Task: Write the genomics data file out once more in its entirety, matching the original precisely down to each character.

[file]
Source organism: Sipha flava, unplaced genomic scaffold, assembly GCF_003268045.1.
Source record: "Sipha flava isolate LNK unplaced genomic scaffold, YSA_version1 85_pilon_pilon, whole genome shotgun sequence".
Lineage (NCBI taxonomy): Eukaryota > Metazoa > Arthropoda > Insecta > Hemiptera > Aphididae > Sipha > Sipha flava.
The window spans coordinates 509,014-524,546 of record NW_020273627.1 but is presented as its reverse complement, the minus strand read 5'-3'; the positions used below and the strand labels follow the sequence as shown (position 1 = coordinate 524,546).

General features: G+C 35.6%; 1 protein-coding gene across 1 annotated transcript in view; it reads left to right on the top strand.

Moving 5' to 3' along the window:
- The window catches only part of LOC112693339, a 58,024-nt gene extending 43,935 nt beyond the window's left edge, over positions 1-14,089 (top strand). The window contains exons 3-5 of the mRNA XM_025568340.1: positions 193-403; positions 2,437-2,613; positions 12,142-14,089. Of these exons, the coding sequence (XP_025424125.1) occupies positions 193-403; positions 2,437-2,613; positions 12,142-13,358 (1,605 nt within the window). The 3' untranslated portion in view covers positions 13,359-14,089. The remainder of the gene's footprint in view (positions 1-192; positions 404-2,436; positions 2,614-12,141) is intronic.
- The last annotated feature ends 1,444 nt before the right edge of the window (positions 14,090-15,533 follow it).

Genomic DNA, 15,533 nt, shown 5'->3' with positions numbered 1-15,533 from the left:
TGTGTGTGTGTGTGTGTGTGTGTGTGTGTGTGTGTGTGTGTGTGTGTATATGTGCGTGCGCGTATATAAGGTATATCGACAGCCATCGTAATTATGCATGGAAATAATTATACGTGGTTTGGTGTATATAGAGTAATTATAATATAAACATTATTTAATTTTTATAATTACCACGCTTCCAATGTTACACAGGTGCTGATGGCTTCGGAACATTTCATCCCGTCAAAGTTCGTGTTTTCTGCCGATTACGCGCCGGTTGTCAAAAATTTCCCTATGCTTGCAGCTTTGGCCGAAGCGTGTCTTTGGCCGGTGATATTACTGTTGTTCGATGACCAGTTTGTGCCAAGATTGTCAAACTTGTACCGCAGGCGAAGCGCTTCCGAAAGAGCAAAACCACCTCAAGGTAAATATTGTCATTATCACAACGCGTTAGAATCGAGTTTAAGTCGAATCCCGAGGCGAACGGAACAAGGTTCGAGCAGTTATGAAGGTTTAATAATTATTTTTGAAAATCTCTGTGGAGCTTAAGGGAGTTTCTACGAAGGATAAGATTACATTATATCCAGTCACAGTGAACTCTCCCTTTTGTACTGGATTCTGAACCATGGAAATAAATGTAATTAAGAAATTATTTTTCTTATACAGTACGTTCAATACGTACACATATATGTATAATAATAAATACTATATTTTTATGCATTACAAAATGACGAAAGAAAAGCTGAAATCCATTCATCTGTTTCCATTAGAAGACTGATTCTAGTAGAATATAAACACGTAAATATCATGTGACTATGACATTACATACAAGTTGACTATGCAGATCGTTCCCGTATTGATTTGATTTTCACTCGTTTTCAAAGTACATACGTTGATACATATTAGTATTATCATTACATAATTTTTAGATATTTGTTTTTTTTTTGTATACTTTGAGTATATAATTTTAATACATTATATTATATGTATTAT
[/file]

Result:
Source organism: Sipha flava, unplaced genomic scaffold, assembly GCF_003268045.1.
Source record: "Sipha flava isolate LNK unplaced genomic scaffold, YSA_version1 85_pilon_pilon, whole genome shotgun sequence".
Lineage (NCBI taxonomy): Eukaryota > Metazoa > Arthropoda > Insecta > Hemiptera > Aphididae > Sipha > Sipha flava.
The window spans coordinates 509,014-524,546 of record NW_020273627.1 but is presented as its reverse complement, the minus strand read 5'-3'; the positions used below and the strand labels follow the sequence as shown (position 1 = coordinate 524,546).

General features: G+C 35.6%; 1 protein-coding gene across 1 annotated transcript in view; it reads left to right on the top strand.

Moving 5' to 3' along the window:
- The window catches only part of LOC112693339, a 58,024-nt gene extending 43,935 nt beyond the window's left edge, over positions 1-14,089 (top strand). The window contains exons 3-5 of the mRNA XM_025568340.1: positions 193-403; positions 2,437-2,613; positions 12,142-14,089. Of these exons, the coding sequence (XP_025424125.1) occupies positions 193-403; positions 2,437-2,613; positions 12,142-13,358 (1,605 nt within the window). The 3' untranslated portion in view covers positions 13,359-14,089. The remainder of the gene's footprint in view (positions 1-192; positions 404-2,436; positions 2,614-12,141) is intronic.
- The last annotated feature ends 1,444 nt before the right edge of the window (positions 14,090-15,533 follow it).

Genomic DNA, 15,533 nt, shown 5'->3' with positions numbered 1-15,533 from the left:
TGTGTGTGTGTGTGTGTGTGTGTGTGTGTGTGTGTGTGTGTGTGTGTATATGTGCGTGCGCGTATATAAGGTATATCGACAGCCATCGTAATTATGCATGGAAATAATTATACGTGGTTTGGTGTATATAGAGTAATTATAATATAAACATTATTTAATTTTTATAATTACCACGCTTCCAATGTTACACAGGTGCTGATGGCTTCGGAACATTTCATCCCGTCAAAGTTCGTGTTTTCTGCCGATTACGCGCCGGTTGTCAAAAATTTCCCTATGCTTGCAGCTTTGGCCGAAGCGTGTCTTTGGCCGGTGATATTACTGTTGTTCGATGACCAGTTTGTGCCAAGATTGTCAAACTTGTACCGCAGGCGAAGCGCTTCCGAAAGAGCAAAACCACCTCAAGGTAAATATTGTCATTATCACAACGCGTTAGAATCGAGTTTAAGTCGAATCCCGAGGCGAACGGAACAAGGTTCGAGCAGTTATGAAGGTTTAATAATTATTTTTGAAAATCTCTGTGGAGCTTAAGGGAGTTTCTACGAAGGATAAGATTACATTATATCCAGTCACAGTGAACTCTCCCTTTTGTACTGGATTCTGAACCATGGAAATAAATGTAATTAAGAAATTATTTTTCTTATACAGTACGTTCAATACGTACACATATATGTATAATAATAAATACTATATTTTTATGCATTACAAAATGACGAAAGAAAAGCTGAAATCCATTCATCTGTTTCCATTAGAAGACTGATTCTAGTAGAATATAAACACGTAAATATCATGTGACTATGACATTACATACAAGTTGACTATGCAGATCGTTCCCGTATTGATTTGATTTTCACTCGTTTTCAAAGTACATACGTTGATACATATTAGTATTATCATTACATAATTTTTAGATATTTGTTTTTTTTTTGTATACTTTGAGTATATAATTTTAATACATTATATTATATGTATTAT